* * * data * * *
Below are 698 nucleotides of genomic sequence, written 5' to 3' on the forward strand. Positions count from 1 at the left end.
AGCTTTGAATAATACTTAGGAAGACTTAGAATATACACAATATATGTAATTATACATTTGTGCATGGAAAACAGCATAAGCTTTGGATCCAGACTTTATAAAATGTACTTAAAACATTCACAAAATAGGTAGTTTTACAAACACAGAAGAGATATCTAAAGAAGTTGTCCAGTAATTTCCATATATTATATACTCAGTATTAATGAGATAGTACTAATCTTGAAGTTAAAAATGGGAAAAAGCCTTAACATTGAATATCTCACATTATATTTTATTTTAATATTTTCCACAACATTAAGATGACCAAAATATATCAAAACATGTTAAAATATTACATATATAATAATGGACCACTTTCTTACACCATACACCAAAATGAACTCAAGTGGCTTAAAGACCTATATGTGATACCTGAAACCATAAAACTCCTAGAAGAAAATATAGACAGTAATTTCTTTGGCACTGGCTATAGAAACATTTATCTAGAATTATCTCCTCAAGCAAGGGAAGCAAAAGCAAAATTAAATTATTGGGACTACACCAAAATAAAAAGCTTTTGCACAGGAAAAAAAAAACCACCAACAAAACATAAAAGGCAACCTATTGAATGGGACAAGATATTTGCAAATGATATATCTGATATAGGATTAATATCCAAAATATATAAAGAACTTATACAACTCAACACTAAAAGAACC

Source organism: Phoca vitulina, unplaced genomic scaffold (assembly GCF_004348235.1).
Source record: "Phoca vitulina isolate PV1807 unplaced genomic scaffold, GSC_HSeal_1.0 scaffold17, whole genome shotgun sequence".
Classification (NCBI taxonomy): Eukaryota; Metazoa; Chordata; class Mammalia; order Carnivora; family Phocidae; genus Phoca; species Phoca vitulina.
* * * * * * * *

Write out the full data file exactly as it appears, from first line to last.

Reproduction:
Below are 698 nucleotides of genomic sequence, written 5' to 3' on the forward strand. Positions count from 1 at the left end.
AGCTTTGAATAATACTTAGGAAGACTTAGAATATACACAATATATGTAATTATACATTTGTGCATGGAAAACAGCATAAGCTTTGGATCCAGACTTTATAAAATGTACTTAAAACATTCACAAAATAGGTAGTTTTACAAACACAGAAGAGATATCTAAAGAAGTTGTCCAGTAATTTCCATATATTATATACTCAGTATTAATGAGATAGTACTAATCTTGAAGTTAAAAATGGGAAAAAGCCTTAACATTGAATATCTCACATTATATTTTATTTTAATATTTTCCACAACATTAAGATGACCAAAATATATCAAAACATGTTAAAATATTACATATATAATAATGGACCACTTTCTTACACCATACACCAAAATGAACTCAAGTGGCTTAAAGACCTATATGTGATACCTGAAACCATAAAACTCCTAGAAGAAAATATAGACAGTAATTTCTTTGGCACTGGCTATAGAAACATTTATCTAGAATTATCTCCTCAAGCAAGGGAAGCAAAAGCAAAATTAAATTATTGGGACTACACCAAAATAAAAAGCTTTTGCACAGGAAAAAAAAAACCACCAACAAAACATAAAAGGCAACCTATTGAATGGGACAAGATATTTGCAAATGATATATCTGATATAGGATTAATATCCAAAATATATAAAGAACTTATACAACTCAACACTAAAAGAACC

Source organism: Phoca vitulina, unplaced genomic scaffold (assembly GCF_004348235.1).
Source record: "Phoca vitulina isolate PV1807 unplaced genomic scaffold, GSC_HSeal_1.0 scaffold17, whole genome shotgun sequence".
Classification (NCBI taxonomy): Eukaryota; Metazoa; Chordata; class Mammalia; order Carnivora; family Phocidae; genus Phoca; species Phoca vitulina.